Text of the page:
Noughts and Crosses by Malorie Blackman

Topics: Racism, White people, Black people Pages: 2 (482 words) Published: June 25, 2012
I love “Noughts and Crosses” because I love the forbidden romance and the great friendship between the two main characters. What I really loved about it was that it is one of those rare books that keep you drawn in right from the start and it doesn’t fail to meet expectations. Malorie Blackman does a really good job at making you feel the emotions that Callum and Sephy feel; when they feel sad, you’re sad and when they feel happy you’re happy and it’s because she writes about the characters and the story with so much depth and emotion that you can’t help but be drawn in to it.

In “Noughts and Crosses” white people are the under-dogs, which is unlike today’s society because as we all know black people are the ones who have been discriminated against in the past, and still are today. Also the white people cannot mix with the blacks whatsoever, which is also different to today because in more recent times we have racial acceptance and most countries are multi-cultural.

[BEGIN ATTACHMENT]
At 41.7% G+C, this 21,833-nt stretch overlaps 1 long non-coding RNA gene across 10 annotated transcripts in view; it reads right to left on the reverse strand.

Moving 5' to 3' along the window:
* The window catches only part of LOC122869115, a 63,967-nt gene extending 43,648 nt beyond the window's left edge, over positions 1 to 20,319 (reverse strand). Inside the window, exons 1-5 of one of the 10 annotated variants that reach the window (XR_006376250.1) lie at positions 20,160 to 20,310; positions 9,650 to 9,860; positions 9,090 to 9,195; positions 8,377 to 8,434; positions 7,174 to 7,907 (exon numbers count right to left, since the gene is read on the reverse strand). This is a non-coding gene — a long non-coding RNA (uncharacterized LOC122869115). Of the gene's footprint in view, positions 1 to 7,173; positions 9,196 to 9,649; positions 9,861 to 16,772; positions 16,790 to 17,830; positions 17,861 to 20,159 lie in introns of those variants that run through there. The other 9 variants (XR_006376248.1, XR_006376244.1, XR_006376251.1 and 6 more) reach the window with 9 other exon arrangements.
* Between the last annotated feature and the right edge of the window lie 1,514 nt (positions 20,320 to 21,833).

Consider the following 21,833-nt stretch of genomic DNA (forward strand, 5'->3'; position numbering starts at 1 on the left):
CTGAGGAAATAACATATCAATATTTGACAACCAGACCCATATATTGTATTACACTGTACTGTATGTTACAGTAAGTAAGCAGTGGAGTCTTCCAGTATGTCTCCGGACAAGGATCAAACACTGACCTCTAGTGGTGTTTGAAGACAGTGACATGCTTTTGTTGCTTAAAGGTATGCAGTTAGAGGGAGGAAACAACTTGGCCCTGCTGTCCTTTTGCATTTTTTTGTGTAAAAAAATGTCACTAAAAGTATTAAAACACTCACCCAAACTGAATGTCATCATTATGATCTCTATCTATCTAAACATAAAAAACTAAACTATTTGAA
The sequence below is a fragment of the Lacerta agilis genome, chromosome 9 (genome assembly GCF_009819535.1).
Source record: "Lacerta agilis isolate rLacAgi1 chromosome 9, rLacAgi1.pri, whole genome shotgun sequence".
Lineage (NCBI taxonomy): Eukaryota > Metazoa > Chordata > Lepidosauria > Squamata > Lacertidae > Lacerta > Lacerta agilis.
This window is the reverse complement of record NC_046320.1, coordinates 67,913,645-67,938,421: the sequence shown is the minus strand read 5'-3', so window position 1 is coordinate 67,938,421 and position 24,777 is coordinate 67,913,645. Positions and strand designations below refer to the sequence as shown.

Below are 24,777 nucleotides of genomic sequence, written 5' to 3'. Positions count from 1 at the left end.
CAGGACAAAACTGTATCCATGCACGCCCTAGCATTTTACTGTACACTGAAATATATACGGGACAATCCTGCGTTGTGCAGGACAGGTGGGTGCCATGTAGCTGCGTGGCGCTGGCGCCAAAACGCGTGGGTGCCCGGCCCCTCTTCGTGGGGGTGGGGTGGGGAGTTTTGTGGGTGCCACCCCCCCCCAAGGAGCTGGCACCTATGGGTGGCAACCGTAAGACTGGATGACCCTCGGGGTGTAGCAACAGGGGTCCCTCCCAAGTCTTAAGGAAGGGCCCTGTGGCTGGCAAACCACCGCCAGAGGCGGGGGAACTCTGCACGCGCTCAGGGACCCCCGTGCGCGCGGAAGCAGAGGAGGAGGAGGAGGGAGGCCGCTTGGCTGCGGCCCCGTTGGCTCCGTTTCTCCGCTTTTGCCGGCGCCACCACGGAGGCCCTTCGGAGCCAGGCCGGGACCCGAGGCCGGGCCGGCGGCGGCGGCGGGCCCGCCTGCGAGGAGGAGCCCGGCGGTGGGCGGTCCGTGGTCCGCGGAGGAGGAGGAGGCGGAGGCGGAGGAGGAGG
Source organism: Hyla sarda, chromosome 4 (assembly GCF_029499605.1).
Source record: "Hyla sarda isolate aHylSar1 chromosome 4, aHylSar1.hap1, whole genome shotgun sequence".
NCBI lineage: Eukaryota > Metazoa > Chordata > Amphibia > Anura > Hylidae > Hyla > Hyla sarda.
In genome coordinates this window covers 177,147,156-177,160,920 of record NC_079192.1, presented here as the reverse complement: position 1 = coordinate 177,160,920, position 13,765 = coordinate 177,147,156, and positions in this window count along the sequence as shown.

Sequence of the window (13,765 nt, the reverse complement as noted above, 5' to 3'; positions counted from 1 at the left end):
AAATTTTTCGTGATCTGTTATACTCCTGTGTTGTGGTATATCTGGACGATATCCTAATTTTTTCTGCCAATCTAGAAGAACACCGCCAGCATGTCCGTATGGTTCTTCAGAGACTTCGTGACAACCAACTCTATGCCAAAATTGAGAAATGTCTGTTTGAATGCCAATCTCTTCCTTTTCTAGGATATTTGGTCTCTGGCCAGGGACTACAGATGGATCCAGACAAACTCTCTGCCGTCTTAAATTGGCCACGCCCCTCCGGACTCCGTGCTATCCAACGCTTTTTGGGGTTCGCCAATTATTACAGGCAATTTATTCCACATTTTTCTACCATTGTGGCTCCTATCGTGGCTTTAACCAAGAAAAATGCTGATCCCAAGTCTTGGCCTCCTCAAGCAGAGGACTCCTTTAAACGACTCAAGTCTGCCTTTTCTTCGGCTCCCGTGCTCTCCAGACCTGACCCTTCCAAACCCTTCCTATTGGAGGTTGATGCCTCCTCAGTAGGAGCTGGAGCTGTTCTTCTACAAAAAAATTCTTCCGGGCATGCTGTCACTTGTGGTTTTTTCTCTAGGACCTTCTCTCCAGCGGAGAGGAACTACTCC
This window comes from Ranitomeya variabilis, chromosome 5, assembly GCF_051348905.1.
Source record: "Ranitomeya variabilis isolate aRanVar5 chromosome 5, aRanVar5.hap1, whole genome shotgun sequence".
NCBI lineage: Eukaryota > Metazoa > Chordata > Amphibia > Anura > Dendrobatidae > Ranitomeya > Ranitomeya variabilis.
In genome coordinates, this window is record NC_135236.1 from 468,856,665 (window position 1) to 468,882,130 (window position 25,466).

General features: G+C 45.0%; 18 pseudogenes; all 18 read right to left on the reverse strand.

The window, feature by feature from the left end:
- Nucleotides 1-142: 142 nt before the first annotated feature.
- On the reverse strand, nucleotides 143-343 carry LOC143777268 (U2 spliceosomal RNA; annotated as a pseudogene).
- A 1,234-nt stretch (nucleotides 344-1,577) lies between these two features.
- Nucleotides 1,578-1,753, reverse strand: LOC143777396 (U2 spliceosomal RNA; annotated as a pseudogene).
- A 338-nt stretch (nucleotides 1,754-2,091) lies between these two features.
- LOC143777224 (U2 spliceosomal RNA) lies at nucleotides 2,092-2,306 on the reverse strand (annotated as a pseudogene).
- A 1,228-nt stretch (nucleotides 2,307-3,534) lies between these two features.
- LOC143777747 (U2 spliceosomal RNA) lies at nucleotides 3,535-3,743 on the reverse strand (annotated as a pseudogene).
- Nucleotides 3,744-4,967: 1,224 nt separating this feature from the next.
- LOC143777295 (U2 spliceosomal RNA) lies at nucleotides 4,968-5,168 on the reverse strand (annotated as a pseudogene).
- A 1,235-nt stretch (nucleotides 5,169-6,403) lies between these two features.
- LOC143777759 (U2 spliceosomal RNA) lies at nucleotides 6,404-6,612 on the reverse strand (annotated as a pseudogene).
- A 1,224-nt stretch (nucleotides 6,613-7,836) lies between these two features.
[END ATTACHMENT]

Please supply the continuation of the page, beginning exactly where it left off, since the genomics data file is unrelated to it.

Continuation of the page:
These issues are communicated through the point of view of the character and the language Malorie Blackman uses. Black people use the word “blanker” to describe the whites and it is saying that the whites are useless and worthless; blank by name, blank by nature. The word “dagger”, used by the white people to describe the blacks, is as equally offensive and is saying that the black people are harsh and evil and they tear white people and their lives apart. These words are very similar to racist vocabulary used today and by using these words, it shows a likeness between the book’s world and our world and gives us a connection to the characters and their problems.

“I used to comfort myself with the belief that it was only certain individuals and their peculiar notions that spoilt things for the rest of us. But how many individuals does it take before it's not the individuals who are prejudiced but society itself?” – Callum McGregor. I love this quote because it really made me think about how...
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